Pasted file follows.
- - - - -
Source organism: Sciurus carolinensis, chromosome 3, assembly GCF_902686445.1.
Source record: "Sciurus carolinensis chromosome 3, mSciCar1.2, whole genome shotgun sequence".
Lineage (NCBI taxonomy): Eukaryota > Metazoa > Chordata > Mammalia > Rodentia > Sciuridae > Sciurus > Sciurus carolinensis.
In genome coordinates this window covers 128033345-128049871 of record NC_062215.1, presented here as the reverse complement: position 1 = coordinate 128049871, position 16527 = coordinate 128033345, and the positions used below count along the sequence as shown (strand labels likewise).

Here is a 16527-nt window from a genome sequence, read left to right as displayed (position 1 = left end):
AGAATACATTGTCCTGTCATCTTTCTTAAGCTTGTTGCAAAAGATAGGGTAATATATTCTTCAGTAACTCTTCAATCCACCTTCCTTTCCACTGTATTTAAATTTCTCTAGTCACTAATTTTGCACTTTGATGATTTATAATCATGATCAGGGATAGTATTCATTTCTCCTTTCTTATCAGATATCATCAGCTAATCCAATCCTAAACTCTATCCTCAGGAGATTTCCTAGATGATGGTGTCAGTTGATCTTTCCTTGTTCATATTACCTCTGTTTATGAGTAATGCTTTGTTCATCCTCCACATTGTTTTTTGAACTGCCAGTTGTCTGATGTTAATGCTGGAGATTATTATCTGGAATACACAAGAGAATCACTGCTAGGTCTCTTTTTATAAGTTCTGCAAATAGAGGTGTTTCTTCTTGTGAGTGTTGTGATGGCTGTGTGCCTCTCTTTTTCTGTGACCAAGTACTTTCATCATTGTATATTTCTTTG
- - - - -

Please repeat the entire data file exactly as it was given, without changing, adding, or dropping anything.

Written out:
Source organism: Sciurus carolinensis, chromosome 3, assembly GCF_902686445.1.
Source record: "Sciurus carolinensis chromosome 3, mSciCar1.2, whole genome shotgun sequence".
Lineage (NCBI taxonomy): Eukaryota > Metazoa > Chordata > Mammalia > Rodentia > Sciuridae > Sciurus > Sciurus carolinensis.
In genome coordinates this window covers 128033345-128049871 of record NC_062215.1, presented here as the reverse complement: position 1 = coordinate 128049871, position 16527 = coordinate 128033345, and the positions used below count along the sequence as shown (strand labels likewise).

Here is a 16527-nt window from a genome sequence, read left to right as displayed (position 1 = left end):
AGAATACATTGTCCTGTCATCTTTCTTAAGCTTGTTGCAAAAGATAGGGTAATATATTCTTCAGTAACTCTTCAATCCACCTTCCTTTCCACTGTATTTAAATTTCTCTAGTCACTAATTTTGCACTTTGATGATTTATAATCATGATCAGGGATAGTATTCATTTCTCCTTTCTTATCAGATATCATCAGCTAATCCAATCCTAAACTCTATCCTCAGGAGATTTCCTAGATGATGGTGTCAGTTGATCTTTCCTTGTTCATATTACCTCTGTTTATGAGTAATGCTTTGTTCATCCTCCACATTGTTTTTTGAACTGCCAGTTGTCTGATGTTAATGCTGGAGATTATTATCTGGAATACACAAGAGAATCACTGCTAGGTCTCTTTTTATAAGTTCTGCAAATAGAGGTGTTTCTTCTTGTGAGTGTTGTGATGGCTGTGTGCCTCTCTTTTTCTGTGACCAAGTACTTTCATCATTGTATATTTCTTTG